Cranes & Derricks: The Prolonged Creation of a Key Public Safety Rule

Date Published: 
Thu, 04/14/2011

By Taylor Lincoln and Negah Mouzoon. Public Citizen. April 2011.

Federal agencies have long been the object of scorn and criticism by political actors who claim that the employees of public health agencies like the Occupational Safety and Health Administration act as unelected, unaccountable autocrats who hand down burdensome safety rules with little concern about their effects on businesses. But the process of writing these rules is usually long, complicated and involves significant input from affected industries and other stakeholders. In fact, the federal agencies that are charged with protecting public health and safety may be some of the most tightly “regulated” entities in the United States.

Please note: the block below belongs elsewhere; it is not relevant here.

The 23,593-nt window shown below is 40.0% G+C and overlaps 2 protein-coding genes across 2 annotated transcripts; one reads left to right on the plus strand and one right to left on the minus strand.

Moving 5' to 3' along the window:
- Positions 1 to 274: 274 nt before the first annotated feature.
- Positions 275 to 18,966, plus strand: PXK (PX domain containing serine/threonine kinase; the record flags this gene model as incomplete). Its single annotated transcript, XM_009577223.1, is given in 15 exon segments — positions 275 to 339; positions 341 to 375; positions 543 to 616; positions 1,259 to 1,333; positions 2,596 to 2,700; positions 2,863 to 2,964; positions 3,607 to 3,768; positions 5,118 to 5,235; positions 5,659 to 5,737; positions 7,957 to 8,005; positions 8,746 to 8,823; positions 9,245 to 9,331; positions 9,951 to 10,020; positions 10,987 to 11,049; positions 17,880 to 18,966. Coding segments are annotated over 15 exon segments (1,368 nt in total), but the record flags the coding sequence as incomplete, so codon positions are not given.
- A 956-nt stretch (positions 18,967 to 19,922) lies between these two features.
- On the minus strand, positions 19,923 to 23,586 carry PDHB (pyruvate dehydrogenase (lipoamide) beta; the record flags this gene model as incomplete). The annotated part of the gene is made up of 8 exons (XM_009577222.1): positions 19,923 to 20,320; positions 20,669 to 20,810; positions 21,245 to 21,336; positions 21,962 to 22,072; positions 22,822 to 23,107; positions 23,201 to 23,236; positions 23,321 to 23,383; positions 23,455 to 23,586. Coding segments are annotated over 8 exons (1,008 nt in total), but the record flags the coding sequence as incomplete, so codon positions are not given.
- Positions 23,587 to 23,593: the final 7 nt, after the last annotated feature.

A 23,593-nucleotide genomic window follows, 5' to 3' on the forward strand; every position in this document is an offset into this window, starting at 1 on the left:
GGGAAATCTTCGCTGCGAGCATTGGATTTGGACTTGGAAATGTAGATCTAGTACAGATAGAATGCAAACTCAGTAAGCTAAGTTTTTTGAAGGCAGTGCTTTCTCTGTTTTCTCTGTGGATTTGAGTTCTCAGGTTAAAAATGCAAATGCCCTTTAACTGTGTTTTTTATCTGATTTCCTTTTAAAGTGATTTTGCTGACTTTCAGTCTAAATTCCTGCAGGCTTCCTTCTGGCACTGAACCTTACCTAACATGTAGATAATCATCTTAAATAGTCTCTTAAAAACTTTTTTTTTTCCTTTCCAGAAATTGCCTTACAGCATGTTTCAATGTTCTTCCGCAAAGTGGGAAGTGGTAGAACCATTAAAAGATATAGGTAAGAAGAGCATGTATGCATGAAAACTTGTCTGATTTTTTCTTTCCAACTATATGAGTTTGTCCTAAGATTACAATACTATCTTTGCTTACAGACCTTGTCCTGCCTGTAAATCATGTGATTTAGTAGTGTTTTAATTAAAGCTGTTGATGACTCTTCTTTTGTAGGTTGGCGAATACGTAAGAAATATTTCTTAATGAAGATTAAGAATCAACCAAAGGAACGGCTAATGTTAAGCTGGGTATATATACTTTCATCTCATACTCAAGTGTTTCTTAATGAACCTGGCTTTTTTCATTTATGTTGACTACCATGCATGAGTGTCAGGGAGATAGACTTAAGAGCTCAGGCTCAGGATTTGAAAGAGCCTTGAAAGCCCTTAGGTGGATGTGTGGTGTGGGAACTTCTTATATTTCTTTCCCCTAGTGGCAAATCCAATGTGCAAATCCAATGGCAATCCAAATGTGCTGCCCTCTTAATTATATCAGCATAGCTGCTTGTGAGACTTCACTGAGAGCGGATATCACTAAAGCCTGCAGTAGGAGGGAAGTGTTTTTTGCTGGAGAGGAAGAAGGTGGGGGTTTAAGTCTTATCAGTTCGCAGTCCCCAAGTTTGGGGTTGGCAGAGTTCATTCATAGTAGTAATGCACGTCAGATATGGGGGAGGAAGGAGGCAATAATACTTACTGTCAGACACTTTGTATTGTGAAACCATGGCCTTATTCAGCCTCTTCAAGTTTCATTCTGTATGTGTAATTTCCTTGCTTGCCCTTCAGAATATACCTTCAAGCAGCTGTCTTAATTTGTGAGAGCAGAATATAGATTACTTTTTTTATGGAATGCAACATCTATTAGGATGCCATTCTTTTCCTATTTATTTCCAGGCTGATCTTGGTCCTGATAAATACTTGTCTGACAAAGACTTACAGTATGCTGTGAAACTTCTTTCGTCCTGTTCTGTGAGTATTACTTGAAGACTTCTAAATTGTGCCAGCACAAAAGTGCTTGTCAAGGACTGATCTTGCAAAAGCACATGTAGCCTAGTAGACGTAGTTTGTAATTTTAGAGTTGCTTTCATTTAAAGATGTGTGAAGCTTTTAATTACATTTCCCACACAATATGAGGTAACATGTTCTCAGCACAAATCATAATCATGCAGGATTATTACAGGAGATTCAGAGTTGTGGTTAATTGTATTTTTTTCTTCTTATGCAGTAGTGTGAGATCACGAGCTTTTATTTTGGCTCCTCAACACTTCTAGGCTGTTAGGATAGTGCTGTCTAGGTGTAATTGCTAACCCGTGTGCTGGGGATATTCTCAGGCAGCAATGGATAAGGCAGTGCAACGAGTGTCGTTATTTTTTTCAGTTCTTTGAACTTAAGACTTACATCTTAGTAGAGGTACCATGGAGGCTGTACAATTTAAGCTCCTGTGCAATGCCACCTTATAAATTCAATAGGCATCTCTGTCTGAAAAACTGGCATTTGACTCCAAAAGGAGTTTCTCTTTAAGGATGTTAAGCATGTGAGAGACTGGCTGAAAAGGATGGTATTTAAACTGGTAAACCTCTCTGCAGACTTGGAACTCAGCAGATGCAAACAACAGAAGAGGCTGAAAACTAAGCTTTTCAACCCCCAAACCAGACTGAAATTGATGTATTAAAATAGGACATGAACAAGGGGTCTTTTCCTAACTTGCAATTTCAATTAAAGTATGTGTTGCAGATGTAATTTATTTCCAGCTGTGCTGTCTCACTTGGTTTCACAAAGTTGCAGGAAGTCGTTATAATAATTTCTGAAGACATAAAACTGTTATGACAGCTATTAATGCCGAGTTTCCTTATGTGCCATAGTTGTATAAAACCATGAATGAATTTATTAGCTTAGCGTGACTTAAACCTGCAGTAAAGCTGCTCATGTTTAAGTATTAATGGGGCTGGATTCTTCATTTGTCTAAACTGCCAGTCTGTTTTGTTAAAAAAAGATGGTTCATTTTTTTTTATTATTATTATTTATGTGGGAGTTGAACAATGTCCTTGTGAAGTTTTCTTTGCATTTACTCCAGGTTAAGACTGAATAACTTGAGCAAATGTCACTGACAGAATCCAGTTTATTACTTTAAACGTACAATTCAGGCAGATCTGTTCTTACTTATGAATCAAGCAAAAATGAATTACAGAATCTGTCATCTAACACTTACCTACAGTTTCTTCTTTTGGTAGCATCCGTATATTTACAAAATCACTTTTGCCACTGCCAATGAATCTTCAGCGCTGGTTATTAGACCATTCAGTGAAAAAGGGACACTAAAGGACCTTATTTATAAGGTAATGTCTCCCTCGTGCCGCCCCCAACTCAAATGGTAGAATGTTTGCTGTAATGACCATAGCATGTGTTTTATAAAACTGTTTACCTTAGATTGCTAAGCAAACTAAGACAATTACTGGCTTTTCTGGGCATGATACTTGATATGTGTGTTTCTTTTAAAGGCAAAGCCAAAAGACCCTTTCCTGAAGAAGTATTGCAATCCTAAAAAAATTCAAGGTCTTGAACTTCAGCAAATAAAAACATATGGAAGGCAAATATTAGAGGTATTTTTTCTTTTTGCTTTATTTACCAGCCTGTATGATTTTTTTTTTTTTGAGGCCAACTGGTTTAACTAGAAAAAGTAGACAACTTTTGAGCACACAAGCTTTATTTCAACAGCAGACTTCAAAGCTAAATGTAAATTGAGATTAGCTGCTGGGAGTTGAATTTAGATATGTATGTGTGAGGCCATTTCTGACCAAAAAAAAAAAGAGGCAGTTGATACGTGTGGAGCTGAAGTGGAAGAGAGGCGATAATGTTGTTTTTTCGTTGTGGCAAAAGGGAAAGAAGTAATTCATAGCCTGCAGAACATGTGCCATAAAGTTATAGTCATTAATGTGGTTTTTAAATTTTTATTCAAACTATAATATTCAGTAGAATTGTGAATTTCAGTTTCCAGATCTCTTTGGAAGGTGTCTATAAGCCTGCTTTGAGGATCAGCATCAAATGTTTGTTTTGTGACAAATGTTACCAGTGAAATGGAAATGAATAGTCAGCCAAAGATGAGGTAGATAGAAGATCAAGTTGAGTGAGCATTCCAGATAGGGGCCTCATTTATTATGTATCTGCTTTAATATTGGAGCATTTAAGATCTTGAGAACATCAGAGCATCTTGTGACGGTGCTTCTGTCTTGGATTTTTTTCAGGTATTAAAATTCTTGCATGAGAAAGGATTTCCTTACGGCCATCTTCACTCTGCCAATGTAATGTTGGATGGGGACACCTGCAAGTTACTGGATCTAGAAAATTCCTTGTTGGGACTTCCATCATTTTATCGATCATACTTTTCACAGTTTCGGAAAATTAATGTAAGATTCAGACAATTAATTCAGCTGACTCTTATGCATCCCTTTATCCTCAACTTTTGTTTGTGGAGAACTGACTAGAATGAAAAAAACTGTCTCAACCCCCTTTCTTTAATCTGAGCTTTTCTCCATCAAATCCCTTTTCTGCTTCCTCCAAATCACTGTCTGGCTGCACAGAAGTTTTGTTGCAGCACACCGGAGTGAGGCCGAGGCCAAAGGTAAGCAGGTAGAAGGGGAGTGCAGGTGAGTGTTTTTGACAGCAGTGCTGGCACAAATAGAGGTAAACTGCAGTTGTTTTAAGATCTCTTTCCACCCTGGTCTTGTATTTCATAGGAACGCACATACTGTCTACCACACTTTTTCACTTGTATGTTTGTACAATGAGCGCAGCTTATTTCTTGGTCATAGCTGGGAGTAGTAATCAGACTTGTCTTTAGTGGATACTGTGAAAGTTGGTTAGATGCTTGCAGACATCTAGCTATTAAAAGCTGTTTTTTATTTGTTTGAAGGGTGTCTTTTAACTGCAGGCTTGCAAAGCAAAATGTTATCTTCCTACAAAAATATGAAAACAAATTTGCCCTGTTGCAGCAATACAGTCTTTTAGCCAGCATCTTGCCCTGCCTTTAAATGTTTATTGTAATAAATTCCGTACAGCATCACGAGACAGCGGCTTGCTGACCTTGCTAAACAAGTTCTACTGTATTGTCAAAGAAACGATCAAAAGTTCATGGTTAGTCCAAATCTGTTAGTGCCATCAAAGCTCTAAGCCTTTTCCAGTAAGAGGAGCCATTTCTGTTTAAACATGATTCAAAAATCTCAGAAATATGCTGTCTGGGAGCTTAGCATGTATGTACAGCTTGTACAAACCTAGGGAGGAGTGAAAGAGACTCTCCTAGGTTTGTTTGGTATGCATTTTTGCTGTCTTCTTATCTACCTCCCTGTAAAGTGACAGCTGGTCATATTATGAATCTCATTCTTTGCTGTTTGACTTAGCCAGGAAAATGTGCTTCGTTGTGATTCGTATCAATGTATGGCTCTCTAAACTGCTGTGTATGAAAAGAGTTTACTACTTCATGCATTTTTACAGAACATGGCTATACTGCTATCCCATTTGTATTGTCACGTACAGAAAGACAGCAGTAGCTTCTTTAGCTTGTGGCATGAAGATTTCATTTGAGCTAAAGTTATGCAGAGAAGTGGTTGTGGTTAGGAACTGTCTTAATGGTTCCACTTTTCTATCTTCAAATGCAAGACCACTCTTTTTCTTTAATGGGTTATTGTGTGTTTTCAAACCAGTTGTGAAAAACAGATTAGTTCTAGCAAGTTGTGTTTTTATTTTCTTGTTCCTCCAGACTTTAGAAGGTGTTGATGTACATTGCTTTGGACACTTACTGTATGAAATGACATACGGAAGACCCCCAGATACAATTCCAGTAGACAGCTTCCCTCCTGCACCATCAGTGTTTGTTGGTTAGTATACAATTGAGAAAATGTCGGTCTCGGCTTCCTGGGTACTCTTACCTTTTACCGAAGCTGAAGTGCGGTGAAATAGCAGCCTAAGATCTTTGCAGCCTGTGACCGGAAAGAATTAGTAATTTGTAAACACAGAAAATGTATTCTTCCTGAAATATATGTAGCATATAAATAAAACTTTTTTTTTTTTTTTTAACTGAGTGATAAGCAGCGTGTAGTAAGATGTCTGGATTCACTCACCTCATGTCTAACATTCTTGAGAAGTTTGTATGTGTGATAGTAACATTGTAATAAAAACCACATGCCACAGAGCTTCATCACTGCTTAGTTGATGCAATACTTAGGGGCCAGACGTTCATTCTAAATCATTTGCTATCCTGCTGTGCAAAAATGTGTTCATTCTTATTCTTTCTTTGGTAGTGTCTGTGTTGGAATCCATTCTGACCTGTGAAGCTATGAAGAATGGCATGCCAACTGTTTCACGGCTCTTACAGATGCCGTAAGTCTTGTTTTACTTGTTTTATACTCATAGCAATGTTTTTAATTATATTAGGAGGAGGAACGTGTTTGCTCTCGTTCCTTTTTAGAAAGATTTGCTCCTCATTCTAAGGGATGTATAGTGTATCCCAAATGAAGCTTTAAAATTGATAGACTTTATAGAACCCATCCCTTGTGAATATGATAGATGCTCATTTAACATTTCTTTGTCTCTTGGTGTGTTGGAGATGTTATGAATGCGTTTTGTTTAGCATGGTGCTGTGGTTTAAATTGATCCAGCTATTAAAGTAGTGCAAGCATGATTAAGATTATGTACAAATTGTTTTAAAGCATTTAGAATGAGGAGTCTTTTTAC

This report recounts the creation of an important rule that was badly needed to protect workers — and, sometimes, passersby — from the dangers posed by cranes at construction sites. If ever there were a rule that seemingly should have breezed to adoption, this was it. Problems with the existing standard were widely acknowledged, the urgency of preventing avoidable deaths and injuries was clear, and the regulated industries were advocating for a new standard. But a dozen years would pass, spanning three presidential administrations, before the revised standard was in place.